We can debate that part of the Bill, although it is not what we are debating now. I dispute the hon. Gentleman's claim. One does not need to mention the waste hierarchy in every Bill to show that one believes in it. The Government have published their ''Waste Strategy 2000'', and until they publish one that supersedes it, it remains, rightly or wrongly, the Government strategy. It may be open to criticism, but that is the strategy, and we are operating in accordance with it.
I shall try to make some rapid progress on amendments Nos. 54, 55 and 56, which are consequential to amendment No. 57, which is rather more substantial. Amendment No. 57 would require the strategy to reduce, by 2010, waste arisings from households from 2002 levels, and that is a very important driver. The amendment seeks to provide every household with a separate collection of dry recyclables and either a home composter or a separate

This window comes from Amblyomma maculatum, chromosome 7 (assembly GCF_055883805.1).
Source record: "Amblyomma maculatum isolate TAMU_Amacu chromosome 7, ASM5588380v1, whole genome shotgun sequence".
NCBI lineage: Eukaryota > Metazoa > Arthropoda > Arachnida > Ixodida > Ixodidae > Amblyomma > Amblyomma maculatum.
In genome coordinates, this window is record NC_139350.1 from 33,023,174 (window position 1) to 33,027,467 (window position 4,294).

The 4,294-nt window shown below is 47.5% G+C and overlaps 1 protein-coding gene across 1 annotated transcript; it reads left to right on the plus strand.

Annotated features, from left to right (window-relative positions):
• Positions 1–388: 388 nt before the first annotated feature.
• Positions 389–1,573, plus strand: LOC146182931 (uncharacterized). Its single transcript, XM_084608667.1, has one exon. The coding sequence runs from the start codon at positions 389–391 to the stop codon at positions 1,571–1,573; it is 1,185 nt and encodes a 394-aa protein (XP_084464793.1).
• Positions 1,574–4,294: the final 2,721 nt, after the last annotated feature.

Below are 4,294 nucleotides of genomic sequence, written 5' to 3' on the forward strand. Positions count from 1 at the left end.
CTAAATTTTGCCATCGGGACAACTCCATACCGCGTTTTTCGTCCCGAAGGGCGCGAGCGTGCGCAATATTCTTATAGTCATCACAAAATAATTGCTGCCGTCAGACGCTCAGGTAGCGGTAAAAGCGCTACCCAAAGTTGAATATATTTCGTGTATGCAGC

collection of biodegradable waste. The hon. Member for Guildford waxed eloquent on all of those.
I agree that those are important issues. However, we are already looking at ways in which we can achieve waste minimisation, which is central to reducing the growth in waste. The strategy unit recommended a package of measures to reduce waste, with a target of cutting waste growth from 3 per cent. to 2 per cent. That might seem modest, and I think that it is, but if we can achieve that we will start, for the first time, to go in the other direction. Waste growth has to come down to nought and to minus 1 or minus 2, but we are a long, long way from achieving that. Let us first get from 3 per cent. to 2 per cent. We will be looking at that extremely seriously.